34 notecards = 9 pages (4 cards per page)
The movement of a substance across a biological membrane against its concentration or electrochemical gradient with the help of energy input and specific transport proteins.
A molecule that has both a hydrophilic region and a hydrophobic region.
A transport protein in the plasma membrane of a plant or animal cell that specifically facilitates the diffusion of water across the membrane (osmosis).
An increase or decrease in the density of a chemical substance in an area. Cells often maintain concentration gradients of ions across their membranes. When a gradient exists, the ions or other chemical substances involved tend to move from where they are more concentrated to where they are less concentrated.
The coupling of the "downhill" diffusion of one substance to the "uphill" transport of another against its own concentration gradient.
The spontaneous tendency of a substance to move down its concentration gradient from a more concentrated to a less concentrated area.
The diffusion gradient of an ion, representing a type of potential energy that accounts for both the concentration difference of the ion across a membrane and its tendency to move relative to the membrane potential.
An ion transport protein generating voltage across the membrane.
The cellular uptake of macromolecules and particulate substances by localized regions of the plasma membrane that surround the substance and pinch off to form an intracellular vesicle.
The cellular secretion of macromolecules by the fusion of vesicles with the plasma membrane.
The spontaneous passage of molecules and ions, bound to specific carrier proteins, across a biological membrane down their concentration gradients.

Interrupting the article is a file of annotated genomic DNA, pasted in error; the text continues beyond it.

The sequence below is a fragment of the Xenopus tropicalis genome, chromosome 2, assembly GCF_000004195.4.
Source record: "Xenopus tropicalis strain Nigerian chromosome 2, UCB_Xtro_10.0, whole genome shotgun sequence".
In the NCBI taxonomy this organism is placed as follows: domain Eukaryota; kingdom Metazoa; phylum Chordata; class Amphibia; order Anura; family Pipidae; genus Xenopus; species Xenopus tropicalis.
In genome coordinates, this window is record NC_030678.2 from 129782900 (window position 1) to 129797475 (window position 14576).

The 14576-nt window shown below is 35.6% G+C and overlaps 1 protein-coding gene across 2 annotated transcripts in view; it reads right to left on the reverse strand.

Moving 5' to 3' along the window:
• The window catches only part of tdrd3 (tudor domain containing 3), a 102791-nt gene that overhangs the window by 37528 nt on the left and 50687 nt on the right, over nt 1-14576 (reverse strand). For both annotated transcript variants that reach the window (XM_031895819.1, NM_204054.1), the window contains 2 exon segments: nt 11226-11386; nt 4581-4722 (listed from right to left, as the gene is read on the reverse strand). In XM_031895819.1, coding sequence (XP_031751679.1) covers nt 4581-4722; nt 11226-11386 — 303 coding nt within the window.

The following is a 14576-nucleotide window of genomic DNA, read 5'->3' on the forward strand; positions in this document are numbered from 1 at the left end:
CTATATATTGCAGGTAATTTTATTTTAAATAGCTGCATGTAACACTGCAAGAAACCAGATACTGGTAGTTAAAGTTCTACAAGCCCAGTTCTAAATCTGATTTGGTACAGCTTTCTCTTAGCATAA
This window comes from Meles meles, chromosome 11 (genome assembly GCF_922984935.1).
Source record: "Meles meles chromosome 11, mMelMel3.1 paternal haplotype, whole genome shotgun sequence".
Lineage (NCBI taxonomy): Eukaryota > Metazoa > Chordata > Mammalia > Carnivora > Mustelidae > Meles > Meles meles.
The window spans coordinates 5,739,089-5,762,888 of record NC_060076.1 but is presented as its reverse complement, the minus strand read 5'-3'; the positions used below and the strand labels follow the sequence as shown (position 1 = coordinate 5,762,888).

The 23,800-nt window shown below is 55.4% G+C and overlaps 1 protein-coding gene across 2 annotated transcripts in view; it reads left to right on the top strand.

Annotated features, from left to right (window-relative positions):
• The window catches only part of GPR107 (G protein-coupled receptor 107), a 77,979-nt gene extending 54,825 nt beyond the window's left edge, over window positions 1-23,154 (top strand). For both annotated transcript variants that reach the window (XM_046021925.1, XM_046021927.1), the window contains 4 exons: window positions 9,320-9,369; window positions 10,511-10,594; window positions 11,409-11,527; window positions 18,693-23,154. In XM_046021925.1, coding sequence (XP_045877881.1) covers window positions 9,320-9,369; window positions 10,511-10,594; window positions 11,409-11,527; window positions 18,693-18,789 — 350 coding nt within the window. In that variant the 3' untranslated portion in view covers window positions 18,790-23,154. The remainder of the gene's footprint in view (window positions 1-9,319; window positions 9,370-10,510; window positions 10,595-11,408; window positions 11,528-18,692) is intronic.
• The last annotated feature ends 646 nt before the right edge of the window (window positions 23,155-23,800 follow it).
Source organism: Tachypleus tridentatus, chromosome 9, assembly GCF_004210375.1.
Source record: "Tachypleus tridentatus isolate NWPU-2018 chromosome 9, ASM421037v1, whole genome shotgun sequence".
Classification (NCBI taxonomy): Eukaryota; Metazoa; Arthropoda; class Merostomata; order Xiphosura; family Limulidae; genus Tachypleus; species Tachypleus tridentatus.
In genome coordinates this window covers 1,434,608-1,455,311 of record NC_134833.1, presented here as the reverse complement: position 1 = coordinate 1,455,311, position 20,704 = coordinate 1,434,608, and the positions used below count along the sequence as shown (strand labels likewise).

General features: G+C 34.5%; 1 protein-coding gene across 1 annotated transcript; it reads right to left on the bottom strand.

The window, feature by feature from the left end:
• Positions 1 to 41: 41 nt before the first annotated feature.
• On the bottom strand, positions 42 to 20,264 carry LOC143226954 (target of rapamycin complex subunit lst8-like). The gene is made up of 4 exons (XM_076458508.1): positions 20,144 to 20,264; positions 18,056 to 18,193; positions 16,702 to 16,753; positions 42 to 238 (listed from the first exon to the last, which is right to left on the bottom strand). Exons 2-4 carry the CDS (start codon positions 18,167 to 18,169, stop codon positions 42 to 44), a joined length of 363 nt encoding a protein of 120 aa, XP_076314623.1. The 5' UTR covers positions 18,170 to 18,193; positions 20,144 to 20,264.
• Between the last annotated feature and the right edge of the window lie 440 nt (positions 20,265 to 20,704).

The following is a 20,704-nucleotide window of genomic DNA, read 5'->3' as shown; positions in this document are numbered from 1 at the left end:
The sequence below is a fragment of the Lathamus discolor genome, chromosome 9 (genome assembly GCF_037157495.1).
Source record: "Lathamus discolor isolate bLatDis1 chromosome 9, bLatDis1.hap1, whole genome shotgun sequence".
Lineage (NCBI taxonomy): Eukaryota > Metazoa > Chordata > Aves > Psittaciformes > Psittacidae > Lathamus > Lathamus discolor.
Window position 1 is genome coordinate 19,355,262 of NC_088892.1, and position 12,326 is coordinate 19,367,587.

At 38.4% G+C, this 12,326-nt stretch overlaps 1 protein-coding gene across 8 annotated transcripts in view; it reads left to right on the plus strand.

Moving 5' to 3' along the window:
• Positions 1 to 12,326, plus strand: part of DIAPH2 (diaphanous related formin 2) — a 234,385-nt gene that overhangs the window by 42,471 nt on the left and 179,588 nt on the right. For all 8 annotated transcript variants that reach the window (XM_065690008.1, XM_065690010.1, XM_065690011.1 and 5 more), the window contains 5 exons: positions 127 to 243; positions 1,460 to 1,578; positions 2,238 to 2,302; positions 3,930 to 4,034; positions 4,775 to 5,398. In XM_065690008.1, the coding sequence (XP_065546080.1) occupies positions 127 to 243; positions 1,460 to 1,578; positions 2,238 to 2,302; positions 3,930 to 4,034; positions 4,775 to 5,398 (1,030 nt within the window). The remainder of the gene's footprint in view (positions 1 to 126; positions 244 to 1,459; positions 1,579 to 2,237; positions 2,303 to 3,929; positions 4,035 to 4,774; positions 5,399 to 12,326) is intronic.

Limp. Walled cells are flaccid in isotonic surroundings, where there is no tendency for water to enter.
fluid mosaic model
The currently accepted model of cell membrane structure, which envisions the membrane as a mosaic of individually inserted protein molecules drifting laterally in a fluid bilayer of phospholipids.
A protein channel in a cell membrane that opens or closes in response to a particular stimulus.
A protein covalently attached to a carbohydrate.
In comparing two solutions, referring to the one with a greater solute concentration.
In comparing two solutions, the one with a lower solute concentration.
Typically transmembrane proteins with hydrophobic regions that completely span the hydrophobic interior of the membrane.
Having the same solute concentration as another solution.
A molecule that binds specifically to a receptor site of another molecule.
The charge difference between the cytoplasm and extracellular fluid in all cells, due to the differential distribution of ions. Membrane potential affects the activity of excitable cells and the transmembrane movement of all charged substances.
The control of water balance in organisms living in hypertonic, hypotonic, or terrestrial environments.
The diffusion of water across a selectively permeable membrane.
The diffusion of a substance across a biological membrane.
Protein appendages loosely bound to the surface of the membrane and not embedded in the lipid bilayer.
A type of endocytosis in which the cell ingests extracellular fluid and its dissolved solutes.
A phenomenon in walled cells in which the cytoplasm shrivels and the plasma membrane pulls away from the cell wall when the cell loses water to a hypertonic environment.
The shrinkage of a cell due to water loss.
An active transport mechanism in cell membranes that consumes ATP to force hydrogen ions out of a cell and, in the process, generates a membrane potential.
The movement of specific molecules into a cell by the inward budding of membranous vesicles containing proteins with receptor sites specific to the molecules being taken in; enables a cell to acquire bulk quantities of specific substances.
A property of biological membranes that allows some substances to cross more easily than others.
A special transport protein in the plasma membrane of animal cells that transports sodium out of the cell and potassium into the cell against their concentration gradients.
A transmembrane protein that helps a certain substance or class of closely related substances to cross the membrane.
Firm. Walled cells become turgid as a result of the entry of water from a hypotonic environment.